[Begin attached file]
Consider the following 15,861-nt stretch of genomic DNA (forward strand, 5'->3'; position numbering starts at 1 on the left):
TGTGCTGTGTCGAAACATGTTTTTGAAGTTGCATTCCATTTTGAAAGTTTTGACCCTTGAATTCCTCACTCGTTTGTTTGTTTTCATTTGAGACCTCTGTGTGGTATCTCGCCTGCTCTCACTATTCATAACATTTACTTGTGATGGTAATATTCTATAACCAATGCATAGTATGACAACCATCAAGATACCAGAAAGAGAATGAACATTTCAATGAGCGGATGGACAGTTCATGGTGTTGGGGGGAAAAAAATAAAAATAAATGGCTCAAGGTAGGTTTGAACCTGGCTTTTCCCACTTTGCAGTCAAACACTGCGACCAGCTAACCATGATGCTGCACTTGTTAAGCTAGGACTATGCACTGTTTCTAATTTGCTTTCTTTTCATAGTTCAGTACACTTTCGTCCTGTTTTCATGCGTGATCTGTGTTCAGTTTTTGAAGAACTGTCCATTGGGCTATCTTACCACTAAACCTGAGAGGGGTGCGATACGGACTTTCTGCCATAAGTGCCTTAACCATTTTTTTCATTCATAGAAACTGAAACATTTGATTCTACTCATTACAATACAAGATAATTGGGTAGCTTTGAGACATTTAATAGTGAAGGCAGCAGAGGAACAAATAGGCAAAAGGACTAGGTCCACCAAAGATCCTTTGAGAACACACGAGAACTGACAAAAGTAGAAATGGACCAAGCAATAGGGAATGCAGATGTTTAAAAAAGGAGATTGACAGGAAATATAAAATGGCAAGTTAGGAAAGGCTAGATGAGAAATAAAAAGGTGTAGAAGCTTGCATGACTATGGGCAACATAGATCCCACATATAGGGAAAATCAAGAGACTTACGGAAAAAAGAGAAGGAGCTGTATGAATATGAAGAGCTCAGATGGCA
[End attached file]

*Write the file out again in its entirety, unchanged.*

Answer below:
Consider the following 15,861-nt stretch of genomic DNA (forward strand, 5'->3'; position numbering starts at 1 on the left):
TGTGCTGTGTCGAAACATGTTTTTGAAGTTGCATTCCATTTTGAAAGTTTTGACCCTTGAATTCCTCACTCGTTTGTTTGTTTTCATTTGAGACCTCTGTGTGGTATCTCGCCTGCTCTCACTATTCATAACATTTACTTGTGATGGTAATATTCTATAACCAATGCATAGTATGACAACCATCAAGATACCAGAAAGAGAATGAACATTTCAATGAGCGGATGGACAGTTCATGGTGTTGGGGGGAAAAAAATAAAAATAAATGGCTCAAGGTAGGTTTGAACCTGGCTTTTCCCACTTTGCAGTCAAACACTGCGACCAGCTAACCATGATGCTGCACTTGTTAAGCTAGGACTATGCACTGTTTCTAATTTGCTTTCTTTTCATAGTTCAGTACACTTTCGTCCTGTTTTCATGCGTGATCTGTGTTCAGTTTTTGAAGAACTGTCCATTGGGCTATCTTACCACTAAACCTGAGAGGGGTGCGATACGGACTTTCTGCCATAAGTGCCTTAACCATTTTTTTCATTCATAGAAACTGAAACATTTGATTCTACTCATTACAATACAAGATAATTGGGTAGCTTTGAGACATTTAATAGTGAAGGCAGCAGAGGAACAAATAGGCAAAAGGACTAGGTCCACCAAAGATCCTTTGAGAACACACGAGAACTGACAAAAGTAGAAATGGACCAAGCAATAGGGAATGCAGATGTTTAAAAAAGGAGATTGACAGGAAATATAAAATGGCAAGTTAGGAAAGGCTAGATGAGAAATAAAAAGGTGTAGAAGCTTGCATGACTATGGGCAACATAGATCCCACATATAGGGAAAATCAAGAGACTTACGGAAAAAAGAGAAGGAGCTGTATGAATATGAAGAGCTCAGATGGCA